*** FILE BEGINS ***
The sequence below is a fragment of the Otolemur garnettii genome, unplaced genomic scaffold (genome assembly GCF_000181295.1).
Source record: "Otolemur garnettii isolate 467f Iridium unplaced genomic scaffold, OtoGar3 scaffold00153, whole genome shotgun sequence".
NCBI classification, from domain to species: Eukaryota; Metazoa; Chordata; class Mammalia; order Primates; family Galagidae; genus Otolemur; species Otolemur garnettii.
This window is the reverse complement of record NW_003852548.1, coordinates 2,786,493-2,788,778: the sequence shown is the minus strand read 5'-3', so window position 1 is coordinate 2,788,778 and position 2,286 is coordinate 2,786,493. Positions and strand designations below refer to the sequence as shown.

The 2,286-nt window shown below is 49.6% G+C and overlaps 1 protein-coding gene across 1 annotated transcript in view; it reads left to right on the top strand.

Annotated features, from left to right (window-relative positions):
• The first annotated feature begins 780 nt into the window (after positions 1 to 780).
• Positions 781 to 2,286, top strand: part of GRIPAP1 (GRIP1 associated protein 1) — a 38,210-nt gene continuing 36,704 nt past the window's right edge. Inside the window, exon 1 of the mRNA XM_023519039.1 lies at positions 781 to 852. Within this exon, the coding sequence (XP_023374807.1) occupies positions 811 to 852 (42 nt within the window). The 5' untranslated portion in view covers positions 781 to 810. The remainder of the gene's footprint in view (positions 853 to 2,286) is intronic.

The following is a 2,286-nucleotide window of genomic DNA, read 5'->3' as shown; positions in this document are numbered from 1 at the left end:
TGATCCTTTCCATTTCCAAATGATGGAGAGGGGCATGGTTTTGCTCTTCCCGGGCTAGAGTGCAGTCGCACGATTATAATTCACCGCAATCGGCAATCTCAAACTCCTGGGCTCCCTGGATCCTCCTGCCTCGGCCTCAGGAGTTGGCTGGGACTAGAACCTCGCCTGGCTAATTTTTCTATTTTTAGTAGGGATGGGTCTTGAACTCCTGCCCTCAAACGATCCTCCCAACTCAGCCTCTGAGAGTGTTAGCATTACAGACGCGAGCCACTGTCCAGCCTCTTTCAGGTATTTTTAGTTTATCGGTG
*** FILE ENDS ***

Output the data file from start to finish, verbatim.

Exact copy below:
The sequence below is a fragment of the Otolemur garnettii genome, unplaced genomic scaffold (genome assembly GCF_000181295.1).
Source record: "Otolemur garnettii isolate 467f Iridium unplaced genomic scaffold, OtoGar3 scaffold00153, whole genome shotgun sequence".
NCBI classification, from domain to species: Eukaryota; Metazoa; Chordata; class Mammalia; order Primates; family Galagidae; genus Otolemur; species Otolemur garnettii.
This window is the reverse complement of record NW_003852548.1, coordinates 2,786,493-2,788,778: the sequence shown is the minus strand read 5'-3', so window position 1 is coordinate 2,788,778 and position 2,286 is coordinate 2,786,493. Positions and strand designations below refer to the sequence as shown.

The 2,286-nt window shown below is 49.6% G+C and overlaps 1 protein-coding gene across 1 annotated transcript in view; it reads left to right on the top strand.

Annotated features, from left to right (window-relative positions):
• The first annotated feature begins 780 nt into the window (after positions 1 to 780).
• Positions 781 to 2,286, top strand: part of GRIPAP1 (GRIP1 associated protein 1) — a 38,210-nt gene continuing 36,704 nt past the window's right edge. Inside the window, exon 1 of the mRNA XM_023519039.1 lies at positions 781 to 852. Within this exon, the coding sequence (XP_023374807.1) occupies positions 811 to 852 (42 nt within the window). The 5' untranslated portion in view covers positions 781 to 810. The remainder of the gene's footprint in view (positions 853 to 2,286) is intronic.

The following is a 2,286-nucleotide window of genomic DNA, read 5'->3' as shown; positions in this document are numbered from 1 at the left end:
TGATCCTTTCCATTTCCAAATGATGGAGAGGGGCATGGTTTTGCTCTTCCCGGGCTAGAGTGCAGTCGCACGATTATAATTCACCGCAATCGGCAATCTCAAACTCCTGGGCTCCCTGGATCCTCCTGCCTCGGCCTCAGGAGTTGGCTGGGACTAGAACCTCGCCTGGCTAATTTTTCTATTTTTAGTAGGGATGGGTCTTGAACTCCTGCCCTCAAACGATCCTCCCAACTCAGCCTCTGAGAGTGTTAGCATTACAGACGCGAGCCACTGTCCAGCCTCTTTCAGGTATTTTTAGTTTATCGGTG